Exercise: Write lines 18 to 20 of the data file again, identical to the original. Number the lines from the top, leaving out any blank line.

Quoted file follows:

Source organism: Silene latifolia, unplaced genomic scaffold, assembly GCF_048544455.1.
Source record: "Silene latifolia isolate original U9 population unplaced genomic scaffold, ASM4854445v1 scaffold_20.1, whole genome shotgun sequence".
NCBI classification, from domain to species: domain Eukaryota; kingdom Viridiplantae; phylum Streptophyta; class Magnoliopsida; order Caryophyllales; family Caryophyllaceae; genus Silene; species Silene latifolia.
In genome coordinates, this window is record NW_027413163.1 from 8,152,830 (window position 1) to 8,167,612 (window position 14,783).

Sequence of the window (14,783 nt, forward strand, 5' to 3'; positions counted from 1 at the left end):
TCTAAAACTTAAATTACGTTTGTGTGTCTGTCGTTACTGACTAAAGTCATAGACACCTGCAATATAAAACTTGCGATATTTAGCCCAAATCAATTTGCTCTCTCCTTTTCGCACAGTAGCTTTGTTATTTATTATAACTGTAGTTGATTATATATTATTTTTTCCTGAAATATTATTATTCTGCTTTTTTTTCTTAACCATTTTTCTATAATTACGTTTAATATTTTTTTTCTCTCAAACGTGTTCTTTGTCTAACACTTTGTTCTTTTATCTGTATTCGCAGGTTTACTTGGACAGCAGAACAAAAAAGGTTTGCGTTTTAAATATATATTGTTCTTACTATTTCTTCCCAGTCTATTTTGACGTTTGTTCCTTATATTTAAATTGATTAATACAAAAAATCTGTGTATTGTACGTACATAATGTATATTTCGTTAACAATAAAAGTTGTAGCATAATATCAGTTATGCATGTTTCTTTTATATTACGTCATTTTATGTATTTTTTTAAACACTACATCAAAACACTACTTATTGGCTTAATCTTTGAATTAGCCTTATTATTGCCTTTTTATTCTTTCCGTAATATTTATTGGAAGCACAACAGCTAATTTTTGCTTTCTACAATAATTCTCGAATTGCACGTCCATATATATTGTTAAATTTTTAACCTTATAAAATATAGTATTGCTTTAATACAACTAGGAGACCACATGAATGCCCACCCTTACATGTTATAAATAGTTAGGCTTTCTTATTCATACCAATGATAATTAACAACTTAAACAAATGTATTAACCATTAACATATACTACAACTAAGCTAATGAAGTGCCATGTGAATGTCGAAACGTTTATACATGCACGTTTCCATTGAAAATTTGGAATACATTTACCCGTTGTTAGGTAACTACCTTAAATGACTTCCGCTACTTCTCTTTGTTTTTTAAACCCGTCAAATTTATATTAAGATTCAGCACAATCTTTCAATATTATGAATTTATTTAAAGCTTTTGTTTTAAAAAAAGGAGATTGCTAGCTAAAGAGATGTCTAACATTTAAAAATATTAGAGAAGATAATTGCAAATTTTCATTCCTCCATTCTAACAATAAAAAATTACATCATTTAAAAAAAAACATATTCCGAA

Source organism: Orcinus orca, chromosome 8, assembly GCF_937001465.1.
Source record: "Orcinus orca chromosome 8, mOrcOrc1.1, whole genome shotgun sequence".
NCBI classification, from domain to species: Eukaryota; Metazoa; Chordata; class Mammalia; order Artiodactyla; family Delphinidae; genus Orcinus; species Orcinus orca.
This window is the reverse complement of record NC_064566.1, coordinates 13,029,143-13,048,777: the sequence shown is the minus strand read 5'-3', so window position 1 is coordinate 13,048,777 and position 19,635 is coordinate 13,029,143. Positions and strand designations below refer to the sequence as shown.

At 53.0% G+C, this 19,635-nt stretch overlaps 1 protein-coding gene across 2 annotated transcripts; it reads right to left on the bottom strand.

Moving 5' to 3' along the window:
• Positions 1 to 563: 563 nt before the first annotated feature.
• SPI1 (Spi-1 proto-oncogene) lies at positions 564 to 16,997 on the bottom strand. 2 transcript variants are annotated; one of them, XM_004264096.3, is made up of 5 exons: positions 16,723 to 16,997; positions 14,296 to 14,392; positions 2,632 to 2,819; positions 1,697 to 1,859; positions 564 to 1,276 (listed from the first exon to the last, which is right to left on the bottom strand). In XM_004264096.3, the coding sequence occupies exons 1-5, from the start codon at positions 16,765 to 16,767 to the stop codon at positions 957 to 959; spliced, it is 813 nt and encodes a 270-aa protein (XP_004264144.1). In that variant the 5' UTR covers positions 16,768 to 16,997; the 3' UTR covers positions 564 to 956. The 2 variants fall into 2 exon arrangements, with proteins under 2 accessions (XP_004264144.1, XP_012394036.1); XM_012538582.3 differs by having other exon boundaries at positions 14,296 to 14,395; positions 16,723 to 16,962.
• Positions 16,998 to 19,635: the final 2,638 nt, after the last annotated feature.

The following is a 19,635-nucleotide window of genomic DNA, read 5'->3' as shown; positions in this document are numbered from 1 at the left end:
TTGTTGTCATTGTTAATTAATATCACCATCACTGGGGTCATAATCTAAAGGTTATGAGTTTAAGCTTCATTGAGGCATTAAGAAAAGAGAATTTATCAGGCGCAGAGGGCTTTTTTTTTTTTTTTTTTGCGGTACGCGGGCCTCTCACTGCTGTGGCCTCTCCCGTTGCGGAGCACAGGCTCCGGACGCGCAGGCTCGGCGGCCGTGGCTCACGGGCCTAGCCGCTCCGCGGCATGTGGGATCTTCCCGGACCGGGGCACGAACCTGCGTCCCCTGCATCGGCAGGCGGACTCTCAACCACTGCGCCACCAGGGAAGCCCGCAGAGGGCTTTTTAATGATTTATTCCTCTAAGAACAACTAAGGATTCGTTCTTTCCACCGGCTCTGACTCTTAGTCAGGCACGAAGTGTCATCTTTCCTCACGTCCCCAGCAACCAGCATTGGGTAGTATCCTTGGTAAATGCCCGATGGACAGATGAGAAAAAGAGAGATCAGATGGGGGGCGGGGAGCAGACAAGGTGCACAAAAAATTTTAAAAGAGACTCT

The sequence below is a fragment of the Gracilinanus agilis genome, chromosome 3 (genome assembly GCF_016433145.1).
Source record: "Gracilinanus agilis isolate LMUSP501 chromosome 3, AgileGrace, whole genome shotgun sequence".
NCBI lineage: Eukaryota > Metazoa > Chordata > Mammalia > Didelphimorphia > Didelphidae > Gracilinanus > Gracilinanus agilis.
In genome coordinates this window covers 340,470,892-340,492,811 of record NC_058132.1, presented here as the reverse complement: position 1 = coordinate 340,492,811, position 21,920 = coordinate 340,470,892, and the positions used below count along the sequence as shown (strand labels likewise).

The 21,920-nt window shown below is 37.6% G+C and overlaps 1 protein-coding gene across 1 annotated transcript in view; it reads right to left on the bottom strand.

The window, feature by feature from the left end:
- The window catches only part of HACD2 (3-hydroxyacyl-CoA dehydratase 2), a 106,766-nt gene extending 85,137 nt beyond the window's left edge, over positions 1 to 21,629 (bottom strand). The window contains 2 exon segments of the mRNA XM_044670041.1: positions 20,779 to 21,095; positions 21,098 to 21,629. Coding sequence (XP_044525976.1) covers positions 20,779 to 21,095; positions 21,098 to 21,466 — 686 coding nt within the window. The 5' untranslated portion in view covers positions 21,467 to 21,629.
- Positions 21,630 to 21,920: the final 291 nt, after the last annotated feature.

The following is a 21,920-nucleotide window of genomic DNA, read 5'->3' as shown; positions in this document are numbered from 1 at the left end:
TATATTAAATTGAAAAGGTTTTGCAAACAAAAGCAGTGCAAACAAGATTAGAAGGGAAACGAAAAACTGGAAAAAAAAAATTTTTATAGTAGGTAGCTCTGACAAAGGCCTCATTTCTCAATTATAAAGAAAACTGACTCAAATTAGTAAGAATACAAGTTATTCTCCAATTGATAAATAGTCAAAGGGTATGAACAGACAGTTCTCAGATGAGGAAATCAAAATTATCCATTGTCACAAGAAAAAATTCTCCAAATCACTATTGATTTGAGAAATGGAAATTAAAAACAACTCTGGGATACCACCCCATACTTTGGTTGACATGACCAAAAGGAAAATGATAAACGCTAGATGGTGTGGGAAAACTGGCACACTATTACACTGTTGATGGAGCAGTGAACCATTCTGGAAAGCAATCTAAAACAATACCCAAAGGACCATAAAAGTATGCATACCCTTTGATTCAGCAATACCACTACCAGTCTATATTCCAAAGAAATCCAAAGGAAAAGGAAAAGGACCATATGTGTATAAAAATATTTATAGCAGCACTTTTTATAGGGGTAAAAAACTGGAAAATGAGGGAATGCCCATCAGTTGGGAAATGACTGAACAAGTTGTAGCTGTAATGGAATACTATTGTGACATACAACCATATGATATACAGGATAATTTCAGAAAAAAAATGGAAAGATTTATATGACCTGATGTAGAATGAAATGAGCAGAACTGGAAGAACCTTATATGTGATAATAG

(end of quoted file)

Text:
The sequence below is a fragment of the Gracilinanus agilis genome, chromosome 3 (genome assembly GCF_016433145.1).
Source record: "Gracilinanus agilis isolate LMUSP501 chromosome 3, AgileGrace, whole genome shotgun sequence".
NCBI lineage: Eukaryota > Metazoa > Chordata > Mammalia > Didelphimorphia > Didelphidae > Gracilinanus > Gracilinanus agilis.